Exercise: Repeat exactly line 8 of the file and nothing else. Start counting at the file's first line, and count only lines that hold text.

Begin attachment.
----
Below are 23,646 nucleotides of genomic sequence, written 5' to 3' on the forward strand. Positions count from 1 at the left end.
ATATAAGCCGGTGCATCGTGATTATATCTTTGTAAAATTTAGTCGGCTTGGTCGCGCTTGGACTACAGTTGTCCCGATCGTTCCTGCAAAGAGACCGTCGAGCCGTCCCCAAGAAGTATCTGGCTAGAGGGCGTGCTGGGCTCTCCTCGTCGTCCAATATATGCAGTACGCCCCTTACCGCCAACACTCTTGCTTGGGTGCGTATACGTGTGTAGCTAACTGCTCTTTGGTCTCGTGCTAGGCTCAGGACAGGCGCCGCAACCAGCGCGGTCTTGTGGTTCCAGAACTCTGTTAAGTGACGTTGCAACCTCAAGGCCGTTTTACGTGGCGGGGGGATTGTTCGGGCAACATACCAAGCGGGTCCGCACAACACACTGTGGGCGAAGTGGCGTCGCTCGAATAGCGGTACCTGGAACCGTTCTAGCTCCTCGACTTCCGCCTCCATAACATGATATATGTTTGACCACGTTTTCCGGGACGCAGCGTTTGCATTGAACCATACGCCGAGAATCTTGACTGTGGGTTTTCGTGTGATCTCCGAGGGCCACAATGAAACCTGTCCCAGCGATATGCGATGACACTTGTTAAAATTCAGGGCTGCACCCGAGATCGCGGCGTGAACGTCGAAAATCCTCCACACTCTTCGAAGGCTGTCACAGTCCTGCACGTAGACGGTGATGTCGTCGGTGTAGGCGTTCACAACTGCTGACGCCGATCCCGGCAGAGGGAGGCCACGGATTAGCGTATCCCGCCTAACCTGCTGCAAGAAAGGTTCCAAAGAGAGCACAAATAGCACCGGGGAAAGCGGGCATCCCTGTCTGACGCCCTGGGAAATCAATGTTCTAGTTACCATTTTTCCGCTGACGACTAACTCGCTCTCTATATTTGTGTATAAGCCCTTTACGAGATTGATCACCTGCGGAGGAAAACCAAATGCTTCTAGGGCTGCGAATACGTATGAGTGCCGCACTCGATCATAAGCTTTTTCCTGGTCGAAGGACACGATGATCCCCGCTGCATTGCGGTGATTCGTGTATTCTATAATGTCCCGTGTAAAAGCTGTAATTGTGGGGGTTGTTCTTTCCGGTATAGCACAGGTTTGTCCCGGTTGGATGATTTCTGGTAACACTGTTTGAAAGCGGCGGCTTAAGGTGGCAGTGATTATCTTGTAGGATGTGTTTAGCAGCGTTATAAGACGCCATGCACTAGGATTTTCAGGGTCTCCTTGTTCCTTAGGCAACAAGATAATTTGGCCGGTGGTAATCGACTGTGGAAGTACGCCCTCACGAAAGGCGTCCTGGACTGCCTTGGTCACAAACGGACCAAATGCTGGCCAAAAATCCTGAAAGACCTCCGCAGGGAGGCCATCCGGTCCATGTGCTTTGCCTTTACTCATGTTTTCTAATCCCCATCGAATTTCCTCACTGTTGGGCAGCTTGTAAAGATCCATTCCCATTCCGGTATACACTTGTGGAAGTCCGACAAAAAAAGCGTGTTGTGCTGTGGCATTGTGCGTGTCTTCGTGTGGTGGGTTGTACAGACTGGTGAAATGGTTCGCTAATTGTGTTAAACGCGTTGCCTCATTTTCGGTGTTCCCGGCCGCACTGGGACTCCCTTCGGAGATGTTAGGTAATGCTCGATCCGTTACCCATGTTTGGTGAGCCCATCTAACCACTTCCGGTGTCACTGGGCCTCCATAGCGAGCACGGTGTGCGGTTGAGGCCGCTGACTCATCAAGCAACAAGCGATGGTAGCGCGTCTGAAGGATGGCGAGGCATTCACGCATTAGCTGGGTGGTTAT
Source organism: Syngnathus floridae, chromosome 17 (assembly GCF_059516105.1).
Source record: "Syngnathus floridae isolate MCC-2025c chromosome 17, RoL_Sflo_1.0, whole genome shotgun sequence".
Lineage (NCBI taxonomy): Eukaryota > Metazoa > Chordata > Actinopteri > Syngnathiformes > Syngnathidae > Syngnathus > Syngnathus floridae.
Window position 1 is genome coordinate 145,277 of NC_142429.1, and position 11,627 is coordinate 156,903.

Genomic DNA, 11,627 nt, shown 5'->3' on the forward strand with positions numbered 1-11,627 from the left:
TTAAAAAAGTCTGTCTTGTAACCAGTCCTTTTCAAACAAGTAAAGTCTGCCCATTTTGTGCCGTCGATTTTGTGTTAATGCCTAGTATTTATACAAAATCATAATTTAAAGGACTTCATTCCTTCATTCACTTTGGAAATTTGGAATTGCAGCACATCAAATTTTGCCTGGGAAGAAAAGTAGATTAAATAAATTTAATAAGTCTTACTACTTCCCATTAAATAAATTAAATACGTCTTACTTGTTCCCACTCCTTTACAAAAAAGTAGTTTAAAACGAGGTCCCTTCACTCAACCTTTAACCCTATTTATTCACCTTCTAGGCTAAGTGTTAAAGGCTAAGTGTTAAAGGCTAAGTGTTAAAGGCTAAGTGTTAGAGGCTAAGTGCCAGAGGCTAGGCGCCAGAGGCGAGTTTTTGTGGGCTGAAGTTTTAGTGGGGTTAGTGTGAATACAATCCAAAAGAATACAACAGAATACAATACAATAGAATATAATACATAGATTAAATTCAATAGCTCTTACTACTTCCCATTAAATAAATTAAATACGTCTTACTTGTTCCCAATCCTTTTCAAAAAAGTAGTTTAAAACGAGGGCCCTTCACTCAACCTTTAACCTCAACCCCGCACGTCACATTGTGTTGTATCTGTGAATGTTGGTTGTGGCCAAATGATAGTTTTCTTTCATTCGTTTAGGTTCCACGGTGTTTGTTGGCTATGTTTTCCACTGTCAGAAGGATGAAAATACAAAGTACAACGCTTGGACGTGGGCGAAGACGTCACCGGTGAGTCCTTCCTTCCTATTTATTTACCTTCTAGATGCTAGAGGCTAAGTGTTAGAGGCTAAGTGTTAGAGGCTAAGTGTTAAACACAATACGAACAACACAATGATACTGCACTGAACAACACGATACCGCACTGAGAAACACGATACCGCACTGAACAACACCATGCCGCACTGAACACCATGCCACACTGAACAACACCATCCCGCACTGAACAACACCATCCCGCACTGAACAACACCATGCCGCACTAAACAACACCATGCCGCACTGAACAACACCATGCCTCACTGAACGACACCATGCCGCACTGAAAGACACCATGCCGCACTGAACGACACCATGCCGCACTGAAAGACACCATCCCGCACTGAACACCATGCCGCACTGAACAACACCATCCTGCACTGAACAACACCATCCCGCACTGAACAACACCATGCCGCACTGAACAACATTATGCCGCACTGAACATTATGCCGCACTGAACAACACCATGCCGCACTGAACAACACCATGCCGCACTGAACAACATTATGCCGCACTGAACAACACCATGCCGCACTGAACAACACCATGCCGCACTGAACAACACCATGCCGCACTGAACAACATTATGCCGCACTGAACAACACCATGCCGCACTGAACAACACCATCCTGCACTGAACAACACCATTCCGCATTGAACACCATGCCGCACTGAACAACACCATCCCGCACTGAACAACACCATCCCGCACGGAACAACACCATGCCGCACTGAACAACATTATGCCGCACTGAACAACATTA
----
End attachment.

TTAAAAAAGTCTGTCTTGTAACCAGTCCTTTTCAAACAAGTAAAGTCTGCCCATTTTGTGCCGTCGATTTTGTGTTAATGCCTAGTATTTATACAAAATCATAATTTAAAGGACTTCATTCCTTCATTCACTTTGGAAATTTGGAATTGCAGCACATCAAATTTTGCCTGGGAAGAAAAGTAGATTAAATAAATTTAATAAGTCTTACTACTTCCCATTAAATAAATTAAATACGTCTTACTTGTTCCCACTCCTTTACAAAAAAGTAGTTTAAAACGAGGTCCCTTCACTCAACCTTTAACCCTATTTATTCACCTTCTAGGCTAAGTGTTAAAGGCTAAGTGTTAAAGGCTAAGTGTTAAAGGCTAAGTGTTAGAGGCTAAGTGCCAGAGGCTAGGCGCCAGAGGCGAGTTTTTGTGGGCTGAAGTTTTAGTGGGGTTAGTGTGAATACAATCCAAAAGAATACAACAGAATACAATACAATAGAATATAATACATAGATTAAATTCAATAGCTCTTACTACTTCCCATTAAATAAATTAAATACGTCTTACTTGTTCCCAATCCTTTTCAAAAAAGTAGTTTAAAACGAGGGCCCTTCACTCAACCTTTAACCTCAACCCCGCACGTCACATTGTGTTGTATCTGTGAATGTTGGTTGTGGCCAAATGATAGTTTTCTTTCATTCGTTTAGGTTCCACGGTGTTTGTTGGCTATGTTTTCCACTGTCAGAAGGATGAAAATACAAAGTACAACGCTTGGACGTGGGCGAAGACGTCACCGGTGAGTCCTTCCTTCCTATTTATTTACCTTCTAGATGCTAGAGGCTAAGTGTTAGAGGCTAAGTGTTAGAGGCTAAGTGTTAAACACAATACGAACAACACAATGATACTGCACTGAACAACACGATACCGCACTGAGAAACACGATACCGCACTGAACAACACCATGCCGCACTGAACACCATGCCACACTGAACAACACCATCCCGCACTGAACAACACCATCCCGCACTGAACAACACCATGCCGCACTAAACAACACCATGCCGCACTGAACAACACCATGCCTCACTGAACGACACCATGCCGCACTGAAAGACACCATGCCGCACTGAACGACACCATGCCGCACTGAAAGACACCATCCCGCACTGAACACCATGCCGCACTGAACAACACCATCCTGCACTGAACAACACCATCCCGCACTGAACAACACCATGCCGCACTGAACAACATTATGCCGCACTGAACATTATGCCGCACTGAACAACACCATGCCGCACTGAACAACACCATGCCGCACTGAACAACATTATGCCGCACTGAACAACACCATGCCGCACTGAACAACACCATGCCGCACTGAACAACACCATGCCGCACTGAACAACATTATGCCGCACTGAACAACACCATGCCGCACTGAACAACACCATCCTGCACTGAACAACACCATTCCGCATTGAACACCATGCCGCACTGAACAACACCATCCCGCACTGAACAACACCATCCCGCACGGAACAACACCATGCCGCACTGAACAACATTATGCCGCACTGAACAACATTA